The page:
My observations from the Ontario regionals this week can be summed up by a comment I am borrowing from a friend. I was talking to a business colleague yesterday and he used the phrase “Buck Fever.” He spoke about how a marksman on the practice range can hit any target in any situation or environmental stressor. However put that same shooter out in the bush with the adrenaline pumping and he can’t hit the broad side of a barn. Now as a vegan I may not be crazy about an analogy of hunting down a defenseless animal, however the point is a good one and one I saw played out a lot at the Ontario regionals this past weekend.
I saw many competitors, some my students, some just people I have seen at trials in the past that normally execute pretty well. Their handling choices are normally decent, decision making about “what to do if things do not go as planned” is generally instinctively good. However put these people in a “big event” such as the Ontario regionals and they are stricken with Buck Fever.
Suddenly handling becomes less sensible and more erratic, feet don’t move when they should and the mouth goes when it shouldn’t. At home or in an “regular weekend trial” this doesn’t happen. The biggest problem is that your dog counts on your calm, insightful direction to get him around the course. Once Buck Fever hits, your handling resembles someone juiced up on triple expresso swatting at an annoying mosquito in the dark.
So what is the antidote to Buck Fever? This may be depressing for some of you but, the best antidote to Buck Fever is success. The more you rehearse being at a big event and handling the way you want the more likely it is that you will be able to do it again and again. Of course immunity starts only with a solid understanding of dog training and handling. There is no cure without consistency away from the big events. Remember you need to be able to hit the easy targets at home first!
I still suffer from occasional minor bouts of BF myself, especially when I run a new dog for the first time. However just like your immune system, recovery is faster the more you have fought it off in the past. So this past weekend my standard, jumpers and Steeplechase runs with Feature where all pretty good. I was completely relaxed (cold due to the weather but relaxed) going in. Even on Saturday where it was Day One and we were the first team on the line to start the competition, we ran well and she was only a few tenths of a second behind Encore who won the class. No BF for me here.
Where I did get hit a bit was in the Gamblers class. Quiet honestly it is because I rarely do Gamblers in Canada and it is a lot harder than anywhere else in the world (to start there is a minimum of 18′ distance challenge).
The first step to overcoming BF for all of us is to rehearse success. Don’t wait for it, go out and create your own success. Since the judge won’t let us have a “do over” you need to rehearse this success in your mind before you go in. Run your run many times before you step to the line. Then when you actually step into the ring you are on one of your “do overs.” You should know exactly where every obstacle is, how you plan on executing, what your next move is and when you need to leave to get there.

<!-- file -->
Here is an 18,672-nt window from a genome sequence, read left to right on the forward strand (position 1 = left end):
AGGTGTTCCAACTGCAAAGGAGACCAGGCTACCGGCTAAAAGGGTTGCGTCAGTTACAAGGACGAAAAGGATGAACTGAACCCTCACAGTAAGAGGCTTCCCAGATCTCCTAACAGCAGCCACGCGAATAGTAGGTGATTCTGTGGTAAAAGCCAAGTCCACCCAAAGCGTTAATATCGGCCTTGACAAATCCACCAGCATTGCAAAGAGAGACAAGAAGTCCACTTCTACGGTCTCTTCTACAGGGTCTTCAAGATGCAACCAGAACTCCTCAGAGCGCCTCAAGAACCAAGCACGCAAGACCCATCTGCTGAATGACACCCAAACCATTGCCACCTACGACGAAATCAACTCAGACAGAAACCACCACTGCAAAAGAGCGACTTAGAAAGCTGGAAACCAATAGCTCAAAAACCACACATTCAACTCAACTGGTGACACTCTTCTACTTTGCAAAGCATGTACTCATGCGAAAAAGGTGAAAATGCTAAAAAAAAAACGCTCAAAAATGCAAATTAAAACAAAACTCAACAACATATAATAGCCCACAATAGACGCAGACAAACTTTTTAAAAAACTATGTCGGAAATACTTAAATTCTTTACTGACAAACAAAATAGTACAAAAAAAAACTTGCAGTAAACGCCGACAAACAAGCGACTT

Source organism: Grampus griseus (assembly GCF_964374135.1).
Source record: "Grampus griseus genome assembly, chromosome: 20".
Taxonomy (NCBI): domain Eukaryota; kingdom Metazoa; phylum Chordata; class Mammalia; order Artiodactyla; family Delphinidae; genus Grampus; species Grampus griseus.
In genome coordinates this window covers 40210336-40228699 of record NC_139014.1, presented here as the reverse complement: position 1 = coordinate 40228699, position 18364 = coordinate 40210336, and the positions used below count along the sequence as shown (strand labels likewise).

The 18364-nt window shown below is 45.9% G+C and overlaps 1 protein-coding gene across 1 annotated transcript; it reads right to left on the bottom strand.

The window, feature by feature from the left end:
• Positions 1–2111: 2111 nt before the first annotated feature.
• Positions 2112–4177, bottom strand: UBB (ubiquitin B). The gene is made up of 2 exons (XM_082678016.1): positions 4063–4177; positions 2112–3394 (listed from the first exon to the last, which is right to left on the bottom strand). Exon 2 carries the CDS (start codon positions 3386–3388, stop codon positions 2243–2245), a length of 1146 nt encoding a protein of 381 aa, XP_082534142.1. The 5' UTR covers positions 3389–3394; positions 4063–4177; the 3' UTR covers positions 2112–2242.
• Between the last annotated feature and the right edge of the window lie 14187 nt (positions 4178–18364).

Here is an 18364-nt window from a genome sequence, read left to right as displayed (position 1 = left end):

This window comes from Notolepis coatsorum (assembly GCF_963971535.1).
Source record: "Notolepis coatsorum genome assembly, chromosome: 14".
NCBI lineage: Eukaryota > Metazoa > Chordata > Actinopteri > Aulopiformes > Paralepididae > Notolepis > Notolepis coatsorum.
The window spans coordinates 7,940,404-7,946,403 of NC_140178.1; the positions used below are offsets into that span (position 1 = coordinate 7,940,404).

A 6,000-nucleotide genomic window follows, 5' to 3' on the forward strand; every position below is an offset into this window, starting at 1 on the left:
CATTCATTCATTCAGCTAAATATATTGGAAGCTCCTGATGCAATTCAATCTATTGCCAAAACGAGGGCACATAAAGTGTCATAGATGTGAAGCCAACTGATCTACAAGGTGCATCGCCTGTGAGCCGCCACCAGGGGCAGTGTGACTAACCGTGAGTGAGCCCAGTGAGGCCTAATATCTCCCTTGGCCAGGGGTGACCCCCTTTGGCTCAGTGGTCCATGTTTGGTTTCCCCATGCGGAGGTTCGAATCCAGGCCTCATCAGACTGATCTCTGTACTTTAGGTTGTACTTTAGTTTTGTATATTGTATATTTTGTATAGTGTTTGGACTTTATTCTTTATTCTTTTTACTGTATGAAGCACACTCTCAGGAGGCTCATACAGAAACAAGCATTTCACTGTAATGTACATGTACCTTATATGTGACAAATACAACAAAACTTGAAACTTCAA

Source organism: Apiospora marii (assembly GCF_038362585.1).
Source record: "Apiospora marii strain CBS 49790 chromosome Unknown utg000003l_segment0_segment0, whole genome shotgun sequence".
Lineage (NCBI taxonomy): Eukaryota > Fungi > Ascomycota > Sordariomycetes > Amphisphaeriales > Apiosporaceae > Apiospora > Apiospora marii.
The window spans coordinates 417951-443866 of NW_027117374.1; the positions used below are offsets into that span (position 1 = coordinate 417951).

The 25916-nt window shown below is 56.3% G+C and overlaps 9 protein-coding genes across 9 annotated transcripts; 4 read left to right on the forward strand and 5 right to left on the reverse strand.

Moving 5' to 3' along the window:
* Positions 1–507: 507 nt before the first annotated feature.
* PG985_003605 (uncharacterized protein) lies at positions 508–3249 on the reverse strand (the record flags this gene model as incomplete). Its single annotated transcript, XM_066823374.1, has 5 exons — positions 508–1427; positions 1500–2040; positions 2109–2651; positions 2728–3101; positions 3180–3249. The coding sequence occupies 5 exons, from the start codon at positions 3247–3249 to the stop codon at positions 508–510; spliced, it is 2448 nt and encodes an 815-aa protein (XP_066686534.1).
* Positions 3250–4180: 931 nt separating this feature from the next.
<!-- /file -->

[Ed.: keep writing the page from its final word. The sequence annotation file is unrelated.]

Recently someone posed a question to the blog about what to do when your visualization before a run turns to crap. When you can’t seem to visualize your run without your dog going off course or knocking a bar. Here is a secret I learned from my good friend Greg Louganis. It is a good one, so take note. Allow it to happen. Don’t visualize only the perfect runs. If you brain needs to open the door where crap happens, go ahead and look in through that door. Acknowledge that that scenario is one of many possible outcomes. How are you feeling? Did you cause the error? How can you compensate for it? Adjust and finish that run with your ‘blip’ in it. Acknowledge that you still love your dog just as much even though you didn’t run perfectly together. There is still no world peace and the outcome of your run hasn’t changed anything of any real importance in your life. Now you should be able to close the door of failure and go back to visualizing success.
Learn from your struggles to visualize. I struggled visualizing my second gamblers runs this weekend with both Encore and Feature but I ignored it. Perhaps next time this happens I will look at possibly altering my opening plan until I could visualize it well and go with what I have succesfully run in my own mind. This is not, by any means, all the mental prep anyone needs to do well in sport, but it is a start.
Realize that Buck Fever hits everyone hard at some point in their career but it is not fatal. It is a normal process for anyone putting themselves out there to be judged in any walk of life. It is simply an affliction that attacks our humility. A full recovery can be expected. You can build your immunity first by improving your handling and dog training skills. However resistance to disease does come with continued exposure. So don’t step away from your chance to perform under pressure, you will get better eventually. Everyone that sticks with it does. Rather than judging yourself, learn from your experiences and as the slogan from this weekend says, learn to “enjoy the ride.”
Today I am grateful for the booster shot against Buck Fever that I received this weekend. Just like most inoculations, it often hurts at first, but the long term benefits are worth the momentary pain.